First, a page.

Window Tinting Fermentation Fridge

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ZmannR2

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I have a wine fridge retrofitted with a temp controller I use for fermenting. However I still have to throw a towel over my carboy to block out the light.

Would tinting the glass door with 100% UV blocking automotive window tint make it where I don't have to worry about light anymore??
 
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ZmannR2

ZmannR2

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Yes. There's so much natural light. Is UV rays the only thing that skunks beer? If so, I imagine the window tint would do the job
 

alexnova

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Yes. There's so much natural light. Is UV rays the only thing that skunks beer? If so, I imagine the window tint would do the job
I figured UV would do some damage. Plain old plate glass will stop UV-A but not UV-B. My gut says any light is bad (you never hear of light-struck beer straight out of a can). To the Googles!

Professor Beer says all light is bad:

This photochemical reaction is the only cause of skunked beer. Warm storage, while damaging to the flavor of beer, does not skunk it. Cycling the temperature of beer from warm to cold and back again is also not implicated. Storing beer in the dark is the simple way to prevent skunking.

Blue light, and to a lesser extent green and a bit of near ultraviolet are the most damaging to beer. Most wavelenghts of ultraviolet light are not a concern because glass blocks them quite effectively (that’s why you don’t get sunburned in your car). The color of glass is the color of the light that it transmits, so green bottles allow the green light though. Similarly, blue light passes unhindered through pretty, cobalt-blue bottles. Clear bottles transmit all of the visible light. That is the reason beer in green, blue, and clear bottles is almost always skunked. Yes, even some very expensive imports.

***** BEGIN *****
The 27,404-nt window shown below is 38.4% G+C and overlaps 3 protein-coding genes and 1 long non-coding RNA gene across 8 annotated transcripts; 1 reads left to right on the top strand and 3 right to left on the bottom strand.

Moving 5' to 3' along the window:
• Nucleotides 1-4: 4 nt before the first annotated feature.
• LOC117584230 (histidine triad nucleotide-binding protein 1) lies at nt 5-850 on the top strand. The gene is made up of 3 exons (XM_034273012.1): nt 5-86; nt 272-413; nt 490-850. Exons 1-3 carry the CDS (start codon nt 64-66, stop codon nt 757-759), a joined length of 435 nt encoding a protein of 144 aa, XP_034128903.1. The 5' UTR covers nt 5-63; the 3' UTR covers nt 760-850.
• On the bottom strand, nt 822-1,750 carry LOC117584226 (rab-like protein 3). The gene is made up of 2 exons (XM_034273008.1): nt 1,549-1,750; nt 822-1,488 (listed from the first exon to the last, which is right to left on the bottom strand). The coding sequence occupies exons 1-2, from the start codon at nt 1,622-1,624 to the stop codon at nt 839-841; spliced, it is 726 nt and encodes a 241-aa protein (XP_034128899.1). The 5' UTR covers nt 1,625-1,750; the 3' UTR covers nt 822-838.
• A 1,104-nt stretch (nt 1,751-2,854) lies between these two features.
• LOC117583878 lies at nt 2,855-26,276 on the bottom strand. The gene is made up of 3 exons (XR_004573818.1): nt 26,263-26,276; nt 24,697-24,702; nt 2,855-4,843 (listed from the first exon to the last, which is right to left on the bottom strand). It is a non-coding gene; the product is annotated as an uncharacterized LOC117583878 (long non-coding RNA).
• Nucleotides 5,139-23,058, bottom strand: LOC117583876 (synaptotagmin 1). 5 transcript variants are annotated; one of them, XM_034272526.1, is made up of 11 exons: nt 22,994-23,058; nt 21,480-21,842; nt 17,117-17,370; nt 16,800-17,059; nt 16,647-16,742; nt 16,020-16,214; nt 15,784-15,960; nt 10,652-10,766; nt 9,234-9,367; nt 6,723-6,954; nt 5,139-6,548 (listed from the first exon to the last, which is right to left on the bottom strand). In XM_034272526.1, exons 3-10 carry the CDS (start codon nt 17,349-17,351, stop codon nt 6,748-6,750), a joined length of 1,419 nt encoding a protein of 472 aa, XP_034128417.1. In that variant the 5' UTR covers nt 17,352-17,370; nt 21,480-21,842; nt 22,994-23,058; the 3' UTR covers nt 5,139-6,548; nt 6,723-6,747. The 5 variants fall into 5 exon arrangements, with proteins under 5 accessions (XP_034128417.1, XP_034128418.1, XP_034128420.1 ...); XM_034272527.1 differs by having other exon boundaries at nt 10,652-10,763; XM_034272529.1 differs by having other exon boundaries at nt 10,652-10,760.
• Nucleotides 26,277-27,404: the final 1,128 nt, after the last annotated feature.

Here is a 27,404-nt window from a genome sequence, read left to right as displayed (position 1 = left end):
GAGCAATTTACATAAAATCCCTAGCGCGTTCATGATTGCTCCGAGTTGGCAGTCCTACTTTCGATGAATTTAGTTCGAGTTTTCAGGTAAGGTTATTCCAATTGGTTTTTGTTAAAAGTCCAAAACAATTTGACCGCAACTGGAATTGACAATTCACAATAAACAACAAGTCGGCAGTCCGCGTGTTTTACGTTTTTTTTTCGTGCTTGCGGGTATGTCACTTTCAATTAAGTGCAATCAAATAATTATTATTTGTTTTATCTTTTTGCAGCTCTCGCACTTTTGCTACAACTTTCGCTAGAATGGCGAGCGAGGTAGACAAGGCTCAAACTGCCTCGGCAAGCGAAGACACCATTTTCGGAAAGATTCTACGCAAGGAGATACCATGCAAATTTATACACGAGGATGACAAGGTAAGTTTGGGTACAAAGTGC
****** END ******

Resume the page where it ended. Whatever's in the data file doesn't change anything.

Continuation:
The photochemical reaction that skunks beer occurs very quickly; a well-hopped beer in clear glass can become noticeably offensive with just 30 seconds of exposure to sunshine. Brown glass transmits less visible light than the previously mentioned colors, and therefore offers some protection from skunking. It does allow some light through, so beer in brown bottles will skunk after a few hours of light exposure.

Since light is an essential ingredient in the skunking process, beers packaged in kegs, cans, and opaque bottles cannot be skunked.​

This article in Popular Science says much the same, but at the bottom of the page is a nice flavor profile chart of the same brew (a) kept in the dark vs (b) exposed to 3 months of day-night light cycles.

TL;DR - Forget the film and just black it out.
 

Qhrumphf

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Lol I just now got that
Good ol Natty Light!
That's a common spammer trick on here. He wasn't trying to be funny. He just blatantly stole your text and added a hidden link in that little smiley face (probably for SEO purposes). I've reported it to the mods as I do every time I see it. Usually they just blatantly copy an entire post though.
 

Qhrumphf

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As for your original question, if it's not too much trouble/cost to put up the tint, give it a shot and see. Rather than risking a batch, take a German lager (since noble hops seem to skunk worse than other hops) and leave it in there in a clear glass for a day or two. Probably won't taste great either way after that, but you'll still be able to identify if it skunks. Worst case scenario, you can go back to covering your carboys.
 
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